Welcome to Recruiter QA, where we pose employment-related questions to the experts and share their answers! Have a question you'd like to ask? Leave it in the comments, and you might just see it in the next installment of Recruiter QA!
Today's Question: Candidates can write anything they want on their resumes and in their cover letters. They can tell you anything they want in the interview. How do you verify the stories they share about their past successes on the job?
1. Check Their References
Because we coach business leaders and managers on hiring – specifically, how to hire the best people – some of the most important things we require from our candidates are verifiable reference checks from direct supervisors at current/previous positions. Typically, we ask for three references. These must be people to whom the candidate has directly reported in their work.
One of the responses we receive on occasion is that "references are against company policy," and this is fine. However, we've found in interviewing more than 4000 people (collectively) per year that if a candidate is top quality, more often than not a supervisor will provide a positive reference even if it is against policy. They want to see their previous employee (who is supposedly awesome) do well and continue to succeed!
— Stephanie Troiano, The Hire Talent
2. Pay Attention to Their Language
The most common form of deceit is when a candidate exaggerates either their role on a project or a project's importance to the company. Focusing on specific wording and how the candidate explains their participation allows the interviewer to determine if the candidate is intimately familiar with the project or passing someone else's work off as their own.
For example, let's say a candidate told you about a project they planned, delegated to people, and then implemented. When you're digging into the details, you ask them "So how did you decide who to delegate tasks to?" and their response begins with "Well, I typically try to ...". That's not a good sign.
If they had actually done the work, their response should be "Well, what I did ..." The use of "try to" rather than "did" indicates that their answer is about what they would conceptually do, rather than about an actual experience they had.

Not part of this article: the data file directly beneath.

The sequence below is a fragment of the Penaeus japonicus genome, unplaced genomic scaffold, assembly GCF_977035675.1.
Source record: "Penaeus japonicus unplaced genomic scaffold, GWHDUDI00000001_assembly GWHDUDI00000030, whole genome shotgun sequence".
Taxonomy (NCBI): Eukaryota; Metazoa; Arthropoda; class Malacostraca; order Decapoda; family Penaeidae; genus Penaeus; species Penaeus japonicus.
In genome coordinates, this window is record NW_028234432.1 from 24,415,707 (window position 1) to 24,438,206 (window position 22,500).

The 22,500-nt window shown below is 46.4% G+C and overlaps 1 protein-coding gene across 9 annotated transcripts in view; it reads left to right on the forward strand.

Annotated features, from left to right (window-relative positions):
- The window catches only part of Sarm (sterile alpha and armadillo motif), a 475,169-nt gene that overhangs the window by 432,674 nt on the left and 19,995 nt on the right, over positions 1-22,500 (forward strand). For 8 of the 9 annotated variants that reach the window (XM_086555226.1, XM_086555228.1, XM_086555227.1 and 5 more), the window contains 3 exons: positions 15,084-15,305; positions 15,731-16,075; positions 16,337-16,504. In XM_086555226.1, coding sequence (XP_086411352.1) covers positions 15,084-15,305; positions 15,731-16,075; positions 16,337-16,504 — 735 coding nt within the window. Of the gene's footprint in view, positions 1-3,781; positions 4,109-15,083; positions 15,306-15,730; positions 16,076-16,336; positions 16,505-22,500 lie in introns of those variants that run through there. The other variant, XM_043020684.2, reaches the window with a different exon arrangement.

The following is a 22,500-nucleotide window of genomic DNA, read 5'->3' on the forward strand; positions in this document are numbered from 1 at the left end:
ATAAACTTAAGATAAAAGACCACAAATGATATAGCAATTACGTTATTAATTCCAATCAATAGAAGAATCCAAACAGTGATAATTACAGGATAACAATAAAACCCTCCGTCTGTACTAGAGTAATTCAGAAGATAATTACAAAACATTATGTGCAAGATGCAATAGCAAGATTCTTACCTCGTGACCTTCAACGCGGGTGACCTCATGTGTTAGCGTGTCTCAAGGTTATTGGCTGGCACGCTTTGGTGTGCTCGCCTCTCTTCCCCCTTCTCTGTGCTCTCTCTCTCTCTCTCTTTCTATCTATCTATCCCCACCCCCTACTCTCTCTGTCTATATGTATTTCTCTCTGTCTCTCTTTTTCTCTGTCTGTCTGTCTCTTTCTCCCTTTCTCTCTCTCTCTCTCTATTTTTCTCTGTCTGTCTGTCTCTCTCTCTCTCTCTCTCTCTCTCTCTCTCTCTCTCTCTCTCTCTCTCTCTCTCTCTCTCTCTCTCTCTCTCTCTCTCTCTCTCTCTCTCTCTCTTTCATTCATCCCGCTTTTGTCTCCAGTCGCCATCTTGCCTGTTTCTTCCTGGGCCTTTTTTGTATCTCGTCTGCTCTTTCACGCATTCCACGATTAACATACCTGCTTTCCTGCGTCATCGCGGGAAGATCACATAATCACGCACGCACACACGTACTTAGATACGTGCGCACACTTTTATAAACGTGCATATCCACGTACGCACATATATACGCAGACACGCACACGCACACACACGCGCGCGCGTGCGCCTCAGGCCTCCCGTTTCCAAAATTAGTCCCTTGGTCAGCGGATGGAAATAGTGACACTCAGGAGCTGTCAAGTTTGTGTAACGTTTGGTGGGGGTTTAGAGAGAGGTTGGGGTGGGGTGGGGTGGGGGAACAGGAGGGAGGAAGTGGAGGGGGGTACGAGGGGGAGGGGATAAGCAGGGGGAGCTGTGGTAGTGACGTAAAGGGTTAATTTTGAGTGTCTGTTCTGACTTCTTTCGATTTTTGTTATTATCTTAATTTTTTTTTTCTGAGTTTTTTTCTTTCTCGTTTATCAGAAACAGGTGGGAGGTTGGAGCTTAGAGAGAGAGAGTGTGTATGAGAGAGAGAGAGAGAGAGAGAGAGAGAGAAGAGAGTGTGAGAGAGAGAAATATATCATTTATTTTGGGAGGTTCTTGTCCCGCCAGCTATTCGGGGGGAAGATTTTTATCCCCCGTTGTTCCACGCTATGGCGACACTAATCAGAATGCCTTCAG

Of course, waiting and listening for something like this to happen once would be an absurd way to interview. The trick is to pay attention to how an interviewee answers your questions to get a sense of their thought process. In this example, they aren't thinking back to the time they did something; they are thinking about what the right way to do it would be. If they are constantly talking about what they "would do" rather than what they "did," this could mean that they are not being straightforward with their claims.
— Edwin Ivanauskas, Citadel Insurance
3. Test Their Skills
As someone working in the HR industry, I know how difficult it can be to tell the difference between a genuinely good candidate and one who simply sells themselves better than they actually are. However, asking for references (and actually checking them) and testing the candidates for their skills can help employers determine how skilled each candidate really is.
I cannot emphasize this enough, though: You should absolutely make sure the tests you give your candidates are suitable for the level of expertise they claim and for the skills you actually need for your open position.
— Alexander Grosu, TestUP
4. Assess Their Body Language
I have never called anyone's references. I always figure out if someone is being truthful regarding their experiences during the interview. I verify their stories by asking them specific questions and listening to not only what they say, but also their body language. The question design is critical here. It has to be specific enough so that anyone who isn't being truthful about their experiences and past successes would have a hard time coming up with an answer.
— Edgar Barrera, Dog Bite Legal Group
5. Find Them on Social Media
The first step in verifying information provided on a resume is to call and request dates of employment from a candidate's previous or current employer. Most human resource professionals will not release any information beyond the dates of employment and whether or not an applicant is eligible for rehire. If you have valid concerns regarding statements provided during the interview process, you can try to reach out to a candidate's previous supervisor. A thorough background check utilizing social media outlets such as Facebook, Twitter, and LinkedIn will also paint a very clear picture of how a candidate presents themselves.
— Brad Stultz, Totally Promotional
6. Ask Your Common Friends
In this connected world, there is a possibility that you can find someone who is a common friend/acquaintance between you and the candidate. A general chat about the candidate can tell you about their potential, attitude, and integrity. For one candidate, for example, I was able to connect with an acquaintance who told me things that were in complete contrast with what the candidate had mentioned.
— Sumit Bansal, Trump Excel